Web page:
Search
  • Barsoum Law

Can I get workers’ compensation for mental or emotional injuries?



If you live in California, then yes. Unlike many other states, California law permits compensation for work related psychological or emotional injuries. So as long as your mental or emotional condition was derived from your work environment and having worked for the employer for at least 6 months prior to the diagnosed condition, you are entitled to workers’ compensation benefits.

It should be noted, however, that there is a higher threshold of evidence for instances of mental or emotional workplace injuries. For one, it can be difficult to diagnose and even more difficult to prove since the very nature of these conditions is subjective to the person experiencing them. “Stress from work” is not going to be sufficient to file for workers’ comp. You will need to meet the DWC’s definition of psychological injury and provide evidence that your condition appeared or severely worsened as a direct result of your working environment.


What counts as a mental or emotional injury?

Also known as “mental claims” or “stress claims,” these kinds of injuries often refer to diagnosable psychological conditions that arise from traumatic experiences, and are not typically related to physical injury. PTSD cases that result from physical injury or abuse, for example, would be treated more like a regular injury or illness. Symptoms of work related mental or emotional injury may include heightened anxiety, insomnia, stress, and depression, to the point of not being able to perform your regular work duties. Note that ‘stress’ alone is not considered a psychological/psychiatric condition but rather as a symptom of other possible conditions.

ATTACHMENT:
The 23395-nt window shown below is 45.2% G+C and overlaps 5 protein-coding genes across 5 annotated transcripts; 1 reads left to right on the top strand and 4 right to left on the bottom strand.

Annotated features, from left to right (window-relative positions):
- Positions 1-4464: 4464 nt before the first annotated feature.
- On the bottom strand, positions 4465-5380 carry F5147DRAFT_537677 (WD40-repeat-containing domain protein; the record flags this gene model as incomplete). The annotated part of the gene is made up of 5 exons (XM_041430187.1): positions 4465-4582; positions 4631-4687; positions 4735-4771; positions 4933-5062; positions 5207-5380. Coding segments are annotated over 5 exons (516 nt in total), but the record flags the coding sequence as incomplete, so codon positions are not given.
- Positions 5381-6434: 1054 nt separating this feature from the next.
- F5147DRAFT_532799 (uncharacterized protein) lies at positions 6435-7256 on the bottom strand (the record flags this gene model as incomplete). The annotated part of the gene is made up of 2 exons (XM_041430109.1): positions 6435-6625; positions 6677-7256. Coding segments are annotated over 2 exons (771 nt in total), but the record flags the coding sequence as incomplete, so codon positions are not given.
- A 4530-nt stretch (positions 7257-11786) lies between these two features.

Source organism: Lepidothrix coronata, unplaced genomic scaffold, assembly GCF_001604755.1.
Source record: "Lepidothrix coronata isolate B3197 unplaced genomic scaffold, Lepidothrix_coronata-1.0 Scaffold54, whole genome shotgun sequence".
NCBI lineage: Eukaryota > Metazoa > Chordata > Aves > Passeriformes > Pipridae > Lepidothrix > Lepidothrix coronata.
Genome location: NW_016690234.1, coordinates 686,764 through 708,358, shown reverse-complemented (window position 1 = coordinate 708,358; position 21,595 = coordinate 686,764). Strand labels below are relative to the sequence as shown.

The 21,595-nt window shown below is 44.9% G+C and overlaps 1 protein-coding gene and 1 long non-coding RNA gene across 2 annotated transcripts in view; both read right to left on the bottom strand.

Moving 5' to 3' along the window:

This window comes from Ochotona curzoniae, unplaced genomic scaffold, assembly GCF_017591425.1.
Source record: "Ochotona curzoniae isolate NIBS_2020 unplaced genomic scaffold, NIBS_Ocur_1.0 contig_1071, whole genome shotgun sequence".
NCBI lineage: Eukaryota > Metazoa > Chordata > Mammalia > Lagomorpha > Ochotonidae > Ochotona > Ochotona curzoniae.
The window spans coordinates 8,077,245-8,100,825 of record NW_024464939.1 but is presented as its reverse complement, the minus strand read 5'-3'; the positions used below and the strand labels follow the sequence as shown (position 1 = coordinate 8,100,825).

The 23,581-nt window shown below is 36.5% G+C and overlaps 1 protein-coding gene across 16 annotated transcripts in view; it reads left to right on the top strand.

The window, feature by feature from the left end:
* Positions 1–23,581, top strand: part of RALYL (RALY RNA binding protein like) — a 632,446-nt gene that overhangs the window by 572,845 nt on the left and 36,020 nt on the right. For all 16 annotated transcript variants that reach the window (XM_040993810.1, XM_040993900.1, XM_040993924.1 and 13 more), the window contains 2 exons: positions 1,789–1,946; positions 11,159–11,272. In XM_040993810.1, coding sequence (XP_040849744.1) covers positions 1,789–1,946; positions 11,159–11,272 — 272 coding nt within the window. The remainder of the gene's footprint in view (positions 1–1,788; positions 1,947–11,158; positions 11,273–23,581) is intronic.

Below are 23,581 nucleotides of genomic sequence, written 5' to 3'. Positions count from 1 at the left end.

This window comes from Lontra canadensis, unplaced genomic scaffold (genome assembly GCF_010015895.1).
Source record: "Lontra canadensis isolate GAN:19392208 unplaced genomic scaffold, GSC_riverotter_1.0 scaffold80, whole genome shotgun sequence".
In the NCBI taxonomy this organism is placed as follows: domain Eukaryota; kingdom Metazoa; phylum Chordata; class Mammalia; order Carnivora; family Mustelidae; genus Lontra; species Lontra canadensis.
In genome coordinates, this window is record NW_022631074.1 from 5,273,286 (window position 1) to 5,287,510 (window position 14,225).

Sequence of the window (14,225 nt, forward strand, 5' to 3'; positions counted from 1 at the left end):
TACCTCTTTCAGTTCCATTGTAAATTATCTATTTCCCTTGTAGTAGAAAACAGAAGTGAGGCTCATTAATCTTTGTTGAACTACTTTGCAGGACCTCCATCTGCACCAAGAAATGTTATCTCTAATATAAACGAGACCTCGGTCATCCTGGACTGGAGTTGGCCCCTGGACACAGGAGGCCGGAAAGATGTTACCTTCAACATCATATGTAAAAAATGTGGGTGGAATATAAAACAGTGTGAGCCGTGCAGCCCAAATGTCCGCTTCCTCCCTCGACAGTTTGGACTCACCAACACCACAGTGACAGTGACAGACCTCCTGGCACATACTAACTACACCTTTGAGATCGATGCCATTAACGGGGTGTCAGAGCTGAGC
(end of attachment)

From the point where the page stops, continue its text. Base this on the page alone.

Psychological injury claims are made when someone is either the primary or secondary victim of an accident. Being a primary victim means that you were directly involved with the incident. Like being a recipient of sexual harassment or verbal abuse. Being a secondary victim means that you were witness to an accident involving someone else and/or the accident’s immediate aftermath. Like the death or serious illness of a close friend or family member. In both situations a person’s emotional/mental response arises from the impact or memory of a particular event. Workers’ comp cases as a primary victim are much more likely to receive compensation but in the end it all depends on the severity of symptoms and quality of evidence provided.

How do I provide evidence of work related mental or emotional injury?

Purely psychological or emotional injuries are trickier to prove because of the subjectivity of a worker’s experiences. An x-ray can give objective evidence of physical injuries, and a blood exam may give indication of a physiological illness, but evidence of work related mental/stress claims will differ from person to person. And different psychiatrists may diagnose similar symptoms differently depending on someone’s mental history. This difficulty in diagnosing and providing evidence is why workers’ comp claims for depression and anxiety are routinely denied by employers and insurance companies.

According to California law, in order to prove that a mental or emotional injury is severe enough to warrant compensation and truly job related, workers will need to satisfy additional requirements.

These requirements include:

  • Having one of the specific psychological/psychiatric conditions outlined in the Diagnostic and Statistical Manual of Mental Disorders (i.e. a known and diagnosable condition)

  • Having worked for the employer for at least 6 months (not necessarily continuous) prior to the diagnosed condition, unless the injury resulted from a sudden, traumatic event